It's a gift fit to be given by the Prime Minister of Indiato the President of the United States of America. Hitee Singh throws light on the intricaterogan art.

Thecultural and artistic traditions of India have their roots in the rich historyof our nation. The influence of our rulers and visitors is visible even today.We have a variety of traditional textiles and exotic, exquisite handicrafts.One such is rogan art.

Roganis a hand-painting art form limited to the Kutch area of Gujarat. It is said tobe of Persian origin. Not surprisingly, the word rogan means oil-based paintingin Persian. It is believed that the form originated in Iran or erstwhile Persiaand was brought to India through the Punjab region. It slowly began to flourishin Vadodara, Chowbari, Patan, Khavada of Kutch district in Gujarat and Nasikregion of Maharashtra. Sadly, with the advent of 'modernisation', thistraditional art died out. Today, it is only practised in Kutch.

Roganart requires a lot of skill and time and the cost per unit is extremely high.So, its customers are almost entirely foreign tourists. This small clienteledoes not bring the artisans a respectable income for a decent living. This hasmade younger generations lose interest in their ancestral skill. Today, roganart, believed to have been practised in the region for at least three hundredyears and gifted by Narendra Modi to Barack Obama, is near extinction.

Inrogan art, a paste made of castor oil and natural pigments is painted on thecloth. To prepare rogan paste, the craftsman pours castor oil into an aluminiumvessel and places it on a chula or earthen furnace. The mix is boiled till itbecomes a gelatinous, yellow substance. A wooden stirrer is used to check theconsistency and prevent the oil from catching fire. After the oil becomes agelatinous paste, it is set aside to cool for around five to six hours as thepaste thickens.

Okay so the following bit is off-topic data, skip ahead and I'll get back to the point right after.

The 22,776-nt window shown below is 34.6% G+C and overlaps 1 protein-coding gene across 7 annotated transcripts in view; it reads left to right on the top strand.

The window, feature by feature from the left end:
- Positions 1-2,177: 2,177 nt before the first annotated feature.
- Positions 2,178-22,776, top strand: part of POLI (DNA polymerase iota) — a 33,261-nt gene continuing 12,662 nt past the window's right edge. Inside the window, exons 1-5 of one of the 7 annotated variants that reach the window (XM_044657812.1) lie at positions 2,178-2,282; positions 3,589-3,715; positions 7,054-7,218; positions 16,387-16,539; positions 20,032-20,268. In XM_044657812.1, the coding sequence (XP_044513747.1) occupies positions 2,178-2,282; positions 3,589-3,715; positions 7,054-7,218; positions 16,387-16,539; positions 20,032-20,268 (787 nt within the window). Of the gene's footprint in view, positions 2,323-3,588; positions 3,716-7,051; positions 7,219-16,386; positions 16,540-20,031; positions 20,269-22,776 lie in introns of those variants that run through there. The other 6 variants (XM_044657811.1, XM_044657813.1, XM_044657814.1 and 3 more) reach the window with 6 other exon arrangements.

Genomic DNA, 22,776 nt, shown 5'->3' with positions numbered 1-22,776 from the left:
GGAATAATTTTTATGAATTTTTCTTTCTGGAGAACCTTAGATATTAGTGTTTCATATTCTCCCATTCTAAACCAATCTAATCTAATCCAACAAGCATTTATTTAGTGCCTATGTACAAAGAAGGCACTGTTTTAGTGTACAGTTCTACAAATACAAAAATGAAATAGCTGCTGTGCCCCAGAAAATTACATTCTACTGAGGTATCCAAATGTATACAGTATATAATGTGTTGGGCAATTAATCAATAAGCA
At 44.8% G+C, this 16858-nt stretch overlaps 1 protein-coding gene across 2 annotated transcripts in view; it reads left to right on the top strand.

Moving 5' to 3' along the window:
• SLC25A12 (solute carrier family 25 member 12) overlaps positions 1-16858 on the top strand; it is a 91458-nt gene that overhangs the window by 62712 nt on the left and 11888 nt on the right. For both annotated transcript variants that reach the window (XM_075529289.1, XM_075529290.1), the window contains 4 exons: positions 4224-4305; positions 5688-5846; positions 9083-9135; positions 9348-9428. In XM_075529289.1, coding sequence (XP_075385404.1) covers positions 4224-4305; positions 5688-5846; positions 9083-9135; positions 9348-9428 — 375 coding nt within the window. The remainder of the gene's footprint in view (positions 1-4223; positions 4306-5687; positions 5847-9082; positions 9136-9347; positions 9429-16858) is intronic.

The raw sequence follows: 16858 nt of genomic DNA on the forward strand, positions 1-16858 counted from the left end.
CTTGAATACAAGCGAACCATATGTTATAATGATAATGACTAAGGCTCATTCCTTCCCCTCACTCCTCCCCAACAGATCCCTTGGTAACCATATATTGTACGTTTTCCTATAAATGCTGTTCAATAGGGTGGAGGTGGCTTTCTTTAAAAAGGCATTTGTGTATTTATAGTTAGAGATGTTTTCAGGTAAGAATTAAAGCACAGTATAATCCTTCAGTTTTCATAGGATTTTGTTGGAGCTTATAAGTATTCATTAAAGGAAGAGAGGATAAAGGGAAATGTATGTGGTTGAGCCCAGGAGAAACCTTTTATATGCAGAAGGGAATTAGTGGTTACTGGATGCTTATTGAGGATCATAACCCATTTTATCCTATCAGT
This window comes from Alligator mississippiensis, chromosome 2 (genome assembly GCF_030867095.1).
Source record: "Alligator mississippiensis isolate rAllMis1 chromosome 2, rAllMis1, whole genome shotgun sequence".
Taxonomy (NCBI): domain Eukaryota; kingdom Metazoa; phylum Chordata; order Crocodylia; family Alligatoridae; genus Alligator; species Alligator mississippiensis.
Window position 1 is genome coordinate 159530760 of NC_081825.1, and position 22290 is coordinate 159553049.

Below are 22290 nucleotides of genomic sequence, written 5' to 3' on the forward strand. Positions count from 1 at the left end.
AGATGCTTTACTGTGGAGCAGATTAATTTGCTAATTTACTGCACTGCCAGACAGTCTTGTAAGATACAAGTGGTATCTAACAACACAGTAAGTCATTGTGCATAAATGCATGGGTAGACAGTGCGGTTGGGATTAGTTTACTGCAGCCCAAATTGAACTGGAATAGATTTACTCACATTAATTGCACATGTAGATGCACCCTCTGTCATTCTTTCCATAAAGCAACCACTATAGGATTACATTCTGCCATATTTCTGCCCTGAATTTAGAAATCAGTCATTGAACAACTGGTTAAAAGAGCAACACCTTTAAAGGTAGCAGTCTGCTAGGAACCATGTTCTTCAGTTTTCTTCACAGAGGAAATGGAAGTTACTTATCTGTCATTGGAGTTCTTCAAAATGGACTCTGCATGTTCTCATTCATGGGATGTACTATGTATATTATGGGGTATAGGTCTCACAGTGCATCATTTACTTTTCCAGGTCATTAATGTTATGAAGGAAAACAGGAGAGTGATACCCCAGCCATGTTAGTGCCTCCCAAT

Traditionally,stones or plant sources were used to make natural dye. Now, naphthol dyes areused. The dye is mixed with water, white chalk powder and a binding agent. Itis ground manually on a grinding stone and mixed with castor oil to form a gelatinouspaste.

When afabric is to be painted, the artist places a lump of rogan paint in the handand mixes it vigorously to form a thread-like substance. The painting is doneon one side of the fabric with the help of a long pin. Then, the fabric is foldedand pressed to transfer the design on the other side of the fabric. Thiscreates an identical image. The completed piece is kept in sunlight for six toseven hours so that it is absolutely dry. The motifs are usually geometricalpatterns. The paintings are done on traditional outfits like the ghaghra andodhni and also on bed sheets, wall hangings and quilts.

Ifthere was more awareness about the painstaking process, prospective clients mayhave reached out for rogan art, price tag notwithstanding.

Thereis still time to save this centuries-old art form.